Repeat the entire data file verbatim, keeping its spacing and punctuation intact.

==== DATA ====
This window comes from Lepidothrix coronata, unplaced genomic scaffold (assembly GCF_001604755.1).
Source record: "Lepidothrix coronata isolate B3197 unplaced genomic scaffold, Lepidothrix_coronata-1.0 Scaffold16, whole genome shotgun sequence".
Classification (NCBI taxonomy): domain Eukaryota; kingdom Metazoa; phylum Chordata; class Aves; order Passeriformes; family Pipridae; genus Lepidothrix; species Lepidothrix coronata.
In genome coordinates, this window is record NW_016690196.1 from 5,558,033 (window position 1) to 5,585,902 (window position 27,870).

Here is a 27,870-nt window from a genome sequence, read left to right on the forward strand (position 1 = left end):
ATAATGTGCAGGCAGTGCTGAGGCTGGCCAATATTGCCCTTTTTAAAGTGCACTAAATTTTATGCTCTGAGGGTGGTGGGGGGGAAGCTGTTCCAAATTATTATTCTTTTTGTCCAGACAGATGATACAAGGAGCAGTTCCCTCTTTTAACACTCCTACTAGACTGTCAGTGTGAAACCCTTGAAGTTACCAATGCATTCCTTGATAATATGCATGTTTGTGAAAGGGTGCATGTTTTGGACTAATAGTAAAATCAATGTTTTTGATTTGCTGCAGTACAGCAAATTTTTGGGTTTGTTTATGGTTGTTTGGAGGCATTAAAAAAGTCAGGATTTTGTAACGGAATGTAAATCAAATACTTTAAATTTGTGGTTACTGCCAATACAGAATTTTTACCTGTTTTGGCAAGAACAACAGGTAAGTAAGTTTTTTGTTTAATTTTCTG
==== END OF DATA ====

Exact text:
This window comes from Lepidothrix coronata, unplaced genomic scaffold (assembly GCF_001604755.1).
Source record: "Lepidothrix coronata isolate B3197 unplaced genomic scaffold, Lepidothrix_coronata-1.0 Scaffold16, whole genome shotgun sequence".
Classification (NCBI taxonomy): domain Eukaryota; kingdom Metazoa; phylum Chordata; class Aves; order Passeriformes; family Pipridae; genus Lepidothrix; species Lepidothrix coronata.
In genome coordinates, this window is record NW_016690196.1 from 5,558,033 (window position 1) to 5,585,902 (window position 27,870).

Here is a 27,870-nt window from a genome sequence, read left to right on the forward strand (position 1 = left end):
ATAATGTGCAGGCAGTGCTGAGGCTGGCCAATATTGCCCTTTTTAAAGTGCACTAAATTTTATGCTCTGAGGGTGGTGGGGGGGAAGCTGTTCCAAATTATTATTCTTTTTGTCCAGACAGATGATACAAGGAGCAGTTCCCTCTTTTAACACTCCTACTAGACTGTCAGTGTGAAACCCTTGAAGTTACCAATGCATTCCTTGATAATATGCATGTTTGTGAAAGGGTGCATGTTTTGGACTAATAGTAAAATCAATGTTTTTGATTTGCTGCAGTACAGCAAATTTTTGGGTTTGTTTATGGTTGTTTGGAGGCATTAAAAAAGTCAGGATTTTGTAACGGAATGTAAATCAAATACTTTAAATTTGTGGTTACTGCCAATACAGAATTTTTACCTGTTTTGGCAAGAACAACAGGTAAGTAAGTTTTTTGTTTAATTTTCTG